“No child will be able to resist looking under a rock after reading Fredericks’s rhythmic, engaging story.” That’s what Weekly Reader’s Managing Editor said about Under One Rock: Bugs, Slugs, and Other Ughs—the latest Mystery Contest book selection. I’ve invited author Anthony Frederick’s to be this week’s Guest Blogger.
By Anthony Fredericks:
When I wrote Under One Rock I wanted readers to get a sense of the natural world around them—the world right outside their front door or the world immediately under their feet. I wanted them to experience something as simple as looking under a rock—observing a bevy of critters, watching the movements of fascinating creatures, and learning about a small world simply by observing.
Each semester I teach a course entitled “Teaching Elementary Science.” One of the requirements of the course is that students work with the naturalists at a local nature preserve—leading elementary children (from local schools) on walking tours of the preserve and instructing them on how nature can be a valuable learning experience in their lives. Recent comments about their experience included:
- I didn’t realize that the outdoors could be a classroom.
- You were right about inquiry-based science – the kids couldn’t get enough of it.
- This was really fun…I never imagined a tree could be so interesting.
- This has really changed my perception of what science education could be.
What makes these comments particularly interesting is that these students are part of the generation that Richard Louv talks about in his book Last Child in the Woods. They have been kept away from nature. They have been in classrooms where nature is not a priority component of the science curriculum, and they have been tethered to an arsenal of technological devices that tends to pull them away from the natural world and into unnatural (electronic or “plug-in”) environments.
Many preservice teachers save my course as one of the last in their teacher preparation program simply because they have a basic fear of science. That fear has frequently been spawned by high school and elementary school courses in which lots of facts were presented, lots of textbook pages were read, and lots of standardized test questions were answered. In short, these teachers-to-be have a perception that in order to be a good teacher of science they must be repositories of lots of science information. However, through their experience at the nature preserve, they discovered the exciting learning opportunities nature provides.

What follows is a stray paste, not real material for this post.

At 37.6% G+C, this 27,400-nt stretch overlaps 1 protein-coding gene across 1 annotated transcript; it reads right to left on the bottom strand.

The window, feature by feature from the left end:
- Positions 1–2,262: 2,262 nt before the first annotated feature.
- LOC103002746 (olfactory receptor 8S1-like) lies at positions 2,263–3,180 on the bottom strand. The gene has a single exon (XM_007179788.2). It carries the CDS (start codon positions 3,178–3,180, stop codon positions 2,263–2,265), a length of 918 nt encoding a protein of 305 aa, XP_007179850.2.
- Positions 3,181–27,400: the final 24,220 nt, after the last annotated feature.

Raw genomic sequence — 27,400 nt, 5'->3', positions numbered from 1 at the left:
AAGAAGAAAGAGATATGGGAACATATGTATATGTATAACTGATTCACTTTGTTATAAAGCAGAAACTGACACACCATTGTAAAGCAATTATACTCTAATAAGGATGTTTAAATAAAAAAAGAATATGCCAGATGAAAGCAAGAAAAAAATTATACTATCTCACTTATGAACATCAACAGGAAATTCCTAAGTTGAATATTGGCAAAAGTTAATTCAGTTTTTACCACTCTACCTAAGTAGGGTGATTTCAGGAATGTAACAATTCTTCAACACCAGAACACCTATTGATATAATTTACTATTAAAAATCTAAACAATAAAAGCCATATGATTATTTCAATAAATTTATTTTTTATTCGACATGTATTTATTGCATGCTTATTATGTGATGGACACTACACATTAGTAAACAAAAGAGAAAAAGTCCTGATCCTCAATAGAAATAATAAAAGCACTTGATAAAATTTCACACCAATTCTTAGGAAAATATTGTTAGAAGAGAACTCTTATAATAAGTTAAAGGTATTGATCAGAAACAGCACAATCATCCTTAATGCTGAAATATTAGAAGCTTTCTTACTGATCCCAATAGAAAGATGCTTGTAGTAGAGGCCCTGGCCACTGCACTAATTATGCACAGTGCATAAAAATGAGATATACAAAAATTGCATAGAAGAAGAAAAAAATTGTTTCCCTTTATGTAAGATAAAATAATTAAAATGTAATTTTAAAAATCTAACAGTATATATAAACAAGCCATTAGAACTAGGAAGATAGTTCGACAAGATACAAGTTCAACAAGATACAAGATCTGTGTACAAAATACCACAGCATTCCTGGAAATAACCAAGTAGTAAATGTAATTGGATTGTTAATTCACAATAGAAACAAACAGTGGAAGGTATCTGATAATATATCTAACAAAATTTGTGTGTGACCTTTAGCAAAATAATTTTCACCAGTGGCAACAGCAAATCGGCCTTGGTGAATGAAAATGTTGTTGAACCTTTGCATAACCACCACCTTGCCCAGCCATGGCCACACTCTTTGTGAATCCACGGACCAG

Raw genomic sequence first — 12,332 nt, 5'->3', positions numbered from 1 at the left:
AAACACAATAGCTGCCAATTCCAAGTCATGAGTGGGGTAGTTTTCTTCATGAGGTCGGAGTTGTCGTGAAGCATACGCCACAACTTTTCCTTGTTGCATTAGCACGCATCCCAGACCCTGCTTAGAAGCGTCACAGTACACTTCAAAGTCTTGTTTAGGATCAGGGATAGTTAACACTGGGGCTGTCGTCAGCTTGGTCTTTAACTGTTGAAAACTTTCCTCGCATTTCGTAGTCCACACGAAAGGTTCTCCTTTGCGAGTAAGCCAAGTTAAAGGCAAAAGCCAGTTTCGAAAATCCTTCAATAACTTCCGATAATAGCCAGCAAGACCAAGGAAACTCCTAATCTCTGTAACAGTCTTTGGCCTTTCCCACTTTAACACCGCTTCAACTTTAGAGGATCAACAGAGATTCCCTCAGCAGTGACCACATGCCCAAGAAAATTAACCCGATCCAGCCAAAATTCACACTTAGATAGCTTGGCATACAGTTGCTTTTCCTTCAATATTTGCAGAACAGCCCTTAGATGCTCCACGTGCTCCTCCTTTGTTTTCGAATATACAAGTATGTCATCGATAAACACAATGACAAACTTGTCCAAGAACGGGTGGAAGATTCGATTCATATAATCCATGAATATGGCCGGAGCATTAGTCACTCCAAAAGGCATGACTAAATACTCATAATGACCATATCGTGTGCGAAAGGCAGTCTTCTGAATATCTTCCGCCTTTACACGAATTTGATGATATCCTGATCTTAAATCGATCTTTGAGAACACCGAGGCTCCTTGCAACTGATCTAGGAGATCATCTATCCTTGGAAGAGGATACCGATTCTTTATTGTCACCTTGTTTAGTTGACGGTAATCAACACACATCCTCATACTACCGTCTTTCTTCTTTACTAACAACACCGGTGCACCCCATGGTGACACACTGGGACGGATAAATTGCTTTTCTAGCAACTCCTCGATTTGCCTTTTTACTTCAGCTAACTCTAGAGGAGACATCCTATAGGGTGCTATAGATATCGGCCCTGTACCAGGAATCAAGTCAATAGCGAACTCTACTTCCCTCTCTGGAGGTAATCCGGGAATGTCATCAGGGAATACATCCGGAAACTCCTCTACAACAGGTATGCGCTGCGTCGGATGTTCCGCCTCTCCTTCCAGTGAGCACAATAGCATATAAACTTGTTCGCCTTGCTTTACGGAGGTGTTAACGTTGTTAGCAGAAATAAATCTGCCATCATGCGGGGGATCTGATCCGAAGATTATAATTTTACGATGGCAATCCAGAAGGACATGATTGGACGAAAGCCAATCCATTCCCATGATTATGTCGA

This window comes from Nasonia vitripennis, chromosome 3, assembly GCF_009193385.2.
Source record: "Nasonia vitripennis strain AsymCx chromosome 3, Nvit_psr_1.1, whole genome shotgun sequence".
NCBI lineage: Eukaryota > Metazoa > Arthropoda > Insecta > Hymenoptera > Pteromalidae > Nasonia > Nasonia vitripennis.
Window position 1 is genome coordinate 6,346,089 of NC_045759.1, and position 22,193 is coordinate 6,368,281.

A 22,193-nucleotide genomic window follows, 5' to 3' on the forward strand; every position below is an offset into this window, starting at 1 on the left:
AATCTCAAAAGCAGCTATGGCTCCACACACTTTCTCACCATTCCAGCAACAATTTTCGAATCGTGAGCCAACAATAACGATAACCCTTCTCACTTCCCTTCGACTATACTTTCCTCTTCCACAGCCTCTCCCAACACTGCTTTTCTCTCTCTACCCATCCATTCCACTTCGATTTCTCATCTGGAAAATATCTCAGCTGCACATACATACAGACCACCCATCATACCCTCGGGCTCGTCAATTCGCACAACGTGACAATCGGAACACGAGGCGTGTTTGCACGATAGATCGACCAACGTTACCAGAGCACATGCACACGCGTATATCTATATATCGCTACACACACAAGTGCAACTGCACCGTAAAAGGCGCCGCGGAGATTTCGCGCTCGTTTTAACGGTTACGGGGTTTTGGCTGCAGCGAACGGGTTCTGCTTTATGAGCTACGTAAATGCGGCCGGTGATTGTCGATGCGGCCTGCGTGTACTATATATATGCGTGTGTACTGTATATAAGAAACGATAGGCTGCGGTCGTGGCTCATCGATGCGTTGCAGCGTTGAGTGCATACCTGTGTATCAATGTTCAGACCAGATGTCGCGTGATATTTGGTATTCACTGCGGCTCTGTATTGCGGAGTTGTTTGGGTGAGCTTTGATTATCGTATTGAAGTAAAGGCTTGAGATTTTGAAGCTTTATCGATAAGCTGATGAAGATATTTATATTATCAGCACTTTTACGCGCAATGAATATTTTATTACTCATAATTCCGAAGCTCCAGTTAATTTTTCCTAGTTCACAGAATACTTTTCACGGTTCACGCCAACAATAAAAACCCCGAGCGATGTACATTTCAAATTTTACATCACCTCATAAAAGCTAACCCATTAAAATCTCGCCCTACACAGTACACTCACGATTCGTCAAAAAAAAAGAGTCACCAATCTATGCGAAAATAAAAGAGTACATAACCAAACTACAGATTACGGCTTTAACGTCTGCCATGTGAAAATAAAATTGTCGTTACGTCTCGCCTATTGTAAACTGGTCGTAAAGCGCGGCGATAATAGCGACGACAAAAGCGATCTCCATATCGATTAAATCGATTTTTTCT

The other books in my series—In One Tidepool, Around One Cactus, Near One Cattail, On One Flower, and Around One Log are geared to helping children appreciate the world at their fingertips. Teachers have also found these books to be valuable adjuncts to their science programs—opportunities for youngsters to learn about, enjoy and discover first-hand a world of amazing sights and sounds—a world unlike that in dusty science texts, dry curriculum guides or standardized tests.
Inside: My Life Under One Rock
Invite students to work independently or in small groups to select one of the animals featured in Under One Rock. Encourage each child or group to do some necessary background research (Internet, library, community experts) on each identified creature. Then, invite students to write a series of diary entries told from the perspective of each selected animal. For example, “A Day in the Life of a Slug,” “My Life as an Ant,” or “My Life Beneath the Rock.” Invite students to gather their stories together into a notebook or oversized journal. Or, even better, they may want to design a blog (similar to this one) and share their writings with a larger audience.
Outside: The World Under One Rock
After sharing Under One Rock with students invite them to form small groups. Take the students outside and invite each of the groups to locate one or more rocks (on the playground, along the edge of a field, beside a road, in a back yard). Ask each of the groups to carefully lift their respective rocks and observe the creatures that live there (you may want to provide students with simple hand lenses). Afterwards, ask students some of the following questions:
- Which of the animals featured in the book were under your rock(s)?
- Were there animals under your rock that were not mentioned in the book?
- What other kinds of creatures do you think could olive under your rock?
- If we lifted up many rocks what do you think we might find?
More Under One Rock Fun and Facts
- Get more Under One Rock Inside and Outside activities designed by Anthony Fredericks. And find hundreds of activities related to both science and reading comprehension in his book MORE Science Adventures with Science Literature.